Christian: This is a relationship that is not really understood in the West because we always imagine a superior/inferior relationship: the one who knows vs. the one who doesn’t. But there’s nothing of that in a true master-disciple relationship. It’s an encounter between two people who are each on the path of their life and practice. And suddenly, there’s a confrontation, an exchange about the essential thing that makes us alive. There is mutual respect in this confrontation, the recognition that they share something essential, and that they can help each other. When you practice facing the wall, you’re alone with yourself, and many people conclude that they can do that at home. I say no, you can’t do it all alone, because if you do, you close yourself up in a shell. And the master is there to help you out of that shell. The master was a disciple himself once, and always remains a disciple. read more...


The essential practice of sitting

An evening with Philippe Coupey, zen monk,


Forty years ago… an invitation

an interview with Daniel Guétault, one of the first disciples of Master Deshimaru


[Photo of the Guétault family with Master Deshimaru in front of a cottage in the country]

In the mid-1960s, Daniel Guétault was a follower of George Ohsawa, the founder of macrobiotics. On a trip to Japan to attend a conference, he met a Japanese Zen monk who would later be invited back to France and change — or rather begin — the history of Zen in Europe. It was forty years ago this July [2007].


Mr. Guétault represents a number of “firsts”: he became Master Taisen Deshimaru’s first disciple; received the first rakusu, Zen “certificate” and kyosaku; made the first genmai ever on the Continent; and opened the first dojo in 1967, in Tours, where he still resides today. read more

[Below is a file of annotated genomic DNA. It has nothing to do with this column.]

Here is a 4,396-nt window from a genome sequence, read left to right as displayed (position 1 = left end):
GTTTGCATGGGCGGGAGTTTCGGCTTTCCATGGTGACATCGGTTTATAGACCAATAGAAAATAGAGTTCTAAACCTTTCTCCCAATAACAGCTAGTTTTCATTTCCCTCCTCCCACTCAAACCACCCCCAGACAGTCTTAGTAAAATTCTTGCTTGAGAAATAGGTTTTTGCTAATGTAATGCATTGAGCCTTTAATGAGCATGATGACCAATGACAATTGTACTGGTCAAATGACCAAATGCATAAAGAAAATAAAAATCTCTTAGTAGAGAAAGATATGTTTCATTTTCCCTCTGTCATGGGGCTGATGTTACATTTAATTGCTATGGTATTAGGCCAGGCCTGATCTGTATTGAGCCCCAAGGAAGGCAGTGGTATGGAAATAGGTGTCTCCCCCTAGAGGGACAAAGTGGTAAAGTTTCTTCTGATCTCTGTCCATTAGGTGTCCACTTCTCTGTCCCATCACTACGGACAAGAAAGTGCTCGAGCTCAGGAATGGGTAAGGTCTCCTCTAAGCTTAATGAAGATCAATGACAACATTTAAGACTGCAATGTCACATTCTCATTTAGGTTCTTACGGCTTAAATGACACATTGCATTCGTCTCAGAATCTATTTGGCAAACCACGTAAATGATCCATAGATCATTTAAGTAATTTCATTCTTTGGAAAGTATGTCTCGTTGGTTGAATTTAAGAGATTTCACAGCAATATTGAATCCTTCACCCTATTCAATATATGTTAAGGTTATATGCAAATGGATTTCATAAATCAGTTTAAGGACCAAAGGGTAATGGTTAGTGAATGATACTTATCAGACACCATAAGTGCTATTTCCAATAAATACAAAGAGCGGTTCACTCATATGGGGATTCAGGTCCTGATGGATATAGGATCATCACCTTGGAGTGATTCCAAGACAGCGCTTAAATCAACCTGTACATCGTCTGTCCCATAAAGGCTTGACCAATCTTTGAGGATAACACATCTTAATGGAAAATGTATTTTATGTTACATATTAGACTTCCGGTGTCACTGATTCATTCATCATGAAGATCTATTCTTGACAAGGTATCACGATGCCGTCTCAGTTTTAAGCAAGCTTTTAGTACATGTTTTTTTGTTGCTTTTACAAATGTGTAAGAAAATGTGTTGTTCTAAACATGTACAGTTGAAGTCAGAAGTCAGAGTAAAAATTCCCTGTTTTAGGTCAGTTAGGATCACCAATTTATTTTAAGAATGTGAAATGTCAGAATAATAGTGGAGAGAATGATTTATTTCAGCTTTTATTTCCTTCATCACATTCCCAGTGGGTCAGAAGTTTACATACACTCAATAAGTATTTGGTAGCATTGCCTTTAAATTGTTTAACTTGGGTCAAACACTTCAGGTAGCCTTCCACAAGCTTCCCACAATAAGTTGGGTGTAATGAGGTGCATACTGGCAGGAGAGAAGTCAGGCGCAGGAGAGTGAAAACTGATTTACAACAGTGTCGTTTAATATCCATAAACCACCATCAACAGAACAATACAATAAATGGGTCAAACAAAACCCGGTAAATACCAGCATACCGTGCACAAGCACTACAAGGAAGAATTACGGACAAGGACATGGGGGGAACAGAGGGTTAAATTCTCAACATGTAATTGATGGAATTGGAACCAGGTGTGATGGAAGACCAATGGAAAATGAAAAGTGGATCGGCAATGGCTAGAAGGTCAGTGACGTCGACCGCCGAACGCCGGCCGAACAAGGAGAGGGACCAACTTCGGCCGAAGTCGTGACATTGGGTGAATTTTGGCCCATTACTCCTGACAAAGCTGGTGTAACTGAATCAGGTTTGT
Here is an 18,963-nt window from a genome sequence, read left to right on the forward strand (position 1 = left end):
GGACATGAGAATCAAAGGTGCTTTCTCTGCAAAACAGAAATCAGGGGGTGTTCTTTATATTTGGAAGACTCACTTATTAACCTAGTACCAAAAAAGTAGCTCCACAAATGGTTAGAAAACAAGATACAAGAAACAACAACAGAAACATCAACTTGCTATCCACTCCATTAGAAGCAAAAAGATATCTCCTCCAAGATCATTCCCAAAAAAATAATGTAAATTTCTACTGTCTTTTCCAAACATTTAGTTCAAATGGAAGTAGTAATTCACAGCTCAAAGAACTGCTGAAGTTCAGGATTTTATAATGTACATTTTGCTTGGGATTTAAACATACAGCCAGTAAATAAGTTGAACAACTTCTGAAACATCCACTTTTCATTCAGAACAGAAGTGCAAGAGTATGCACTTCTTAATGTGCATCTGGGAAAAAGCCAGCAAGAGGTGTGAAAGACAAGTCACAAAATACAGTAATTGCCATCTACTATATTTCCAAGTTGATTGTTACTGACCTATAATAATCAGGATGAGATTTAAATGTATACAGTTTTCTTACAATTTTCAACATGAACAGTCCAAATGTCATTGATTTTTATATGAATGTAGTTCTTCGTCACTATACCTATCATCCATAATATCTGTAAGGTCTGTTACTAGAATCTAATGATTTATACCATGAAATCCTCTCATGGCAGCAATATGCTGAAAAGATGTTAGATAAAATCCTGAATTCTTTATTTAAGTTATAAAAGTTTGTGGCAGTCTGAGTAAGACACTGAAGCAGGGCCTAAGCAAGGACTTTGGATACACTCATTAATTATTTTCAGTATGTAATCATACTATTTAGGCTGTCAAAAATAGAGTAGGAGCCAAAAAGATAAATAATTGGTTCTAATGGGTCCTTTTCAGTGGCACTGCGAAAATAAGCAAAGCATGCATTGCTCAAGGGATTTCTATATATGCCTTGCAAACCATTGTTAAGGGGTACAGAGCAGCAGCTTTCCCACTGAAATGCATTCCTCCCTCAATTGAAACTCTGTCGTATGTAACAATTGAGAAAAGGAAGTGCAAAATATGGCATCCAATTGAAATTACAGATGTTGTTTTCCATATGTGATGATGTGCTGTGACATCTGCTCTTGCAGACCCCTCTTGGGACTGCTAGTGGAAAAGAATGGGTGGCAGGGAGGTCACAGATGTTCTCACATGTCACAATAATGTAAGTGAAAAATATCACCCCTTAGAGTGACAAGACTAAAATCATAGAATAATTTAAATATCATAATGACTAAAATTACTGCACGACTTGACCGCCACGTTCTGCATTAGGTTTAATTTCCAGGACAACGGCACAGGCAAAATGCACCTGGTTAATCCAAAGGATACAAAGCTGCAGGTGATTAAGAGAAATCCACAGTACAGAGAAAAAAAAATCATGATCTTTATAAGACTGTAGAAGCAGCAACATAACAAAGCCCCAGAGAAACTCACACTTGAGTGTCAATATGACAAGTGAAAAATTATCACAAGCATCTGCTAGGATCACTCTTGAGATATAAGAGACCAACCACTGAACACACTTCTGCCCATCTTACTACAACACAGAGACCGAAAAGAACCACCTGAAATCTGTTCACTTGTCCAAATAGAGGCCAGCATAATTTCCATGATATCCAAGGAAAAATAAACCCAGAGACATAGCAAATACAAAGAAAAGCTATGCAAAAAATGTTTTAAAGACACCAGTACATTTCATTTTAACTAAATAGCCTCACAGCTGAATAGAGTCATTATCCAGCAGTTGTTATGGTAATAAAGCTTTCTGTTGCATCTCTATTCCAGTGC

[Cendrars’ gravestone - polished granite with a left hand in bronze on top]


A new chronicle that follows the river of sesshin, zazen days and introductions to the practice. Along this wide river, turbulent or calm, we sometimes meet up with remarkable karmas. Such was the case last November, in a village an hour outside of Paris…



Genmai goes to Myanmar

by John Stevens, a canadian Zen monk in Burma

[Photo of a traditional dancer in colourful costume, in the background the author cooking rice soup]

During my visits to the monasteries the subject of food was often discussed and many times I was asked about the alimentation in our temple. So the next year as I was returning to Myanmar I got the idea of putting together a traveling cooking show on the subject of genmai, a centuries-old Zen Buddhist breakfast served after the morning ceremony following zazen.